The April 26th earthquake in Nepal has killed thousands of people and devastated its natural and built environment. People looking for ways to help will find links to organzations involved in the relief effort here. Nepal is an ancient and vibrant nation; it is damaged, but it will heal. It has long been both a center of Himalayan culture and a crossroads of Asia. The Treasury of Lives has scores of biographies of men and women who spent time in Nepal, a list of which is here. (image credit: Navesh Chitrakar/Reuters)
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Dharmapālarakṣita was the ninth Sakya Tridzin, on the throne 1281 to 1287. He also spent five years at the Imperial Palace in China, serving as the Imperial Preceptor of the Yuan Emperor Khubilai. He died on his return journey from China at the young age of twenty.
Rinchen Gyeltsen, the eighth Sakya Tridzin, was the brother of Pakpa Lodro Gyeltsen. He held the throne from 1267 to 1275, while his brother was in Beijing. Prior to becoming Sakya Tridzin he served as chaplain to the Yuan Emperor Khubilai, and after his brother returned to Sakya he occupied the office of Imperial Preceptor.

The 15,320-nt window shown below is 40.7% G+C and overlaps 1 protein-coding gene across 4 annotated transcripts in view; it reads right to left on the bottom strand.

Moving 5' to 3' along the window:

The Eleventh Sakya Tridzin, Zangpo Pel, on the throne from 1298 to 1324. Initially a resident in the court of Khubilai, he was banished for an unknown reason and rehabilitated only when his tenuous membership to the Khon clan was required for the continuity of the line following the death of the Ninth Sakya Tridzin. Zangpo Pel had fifteen children, several of whom served in high office at Sakya and Beijing. His heirs divided Sakya into the four labrang, or dynastic houses: Zhitok, Lhakhang, Rinchen Gang, and Ducho.
Kunga Wangchuk, the Nineteenth Sakya Tridzin, was the son of the Seventeenth Sakya Tridzin, Lodro Gyeltsen. He occupied the throne from 1442 to 1462.
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The TBRC RID number refers to the unique ID assigned by the Tibetan Buddhist Resource Center (TBRC.org) to each historical figure in their database of Tibetan literature.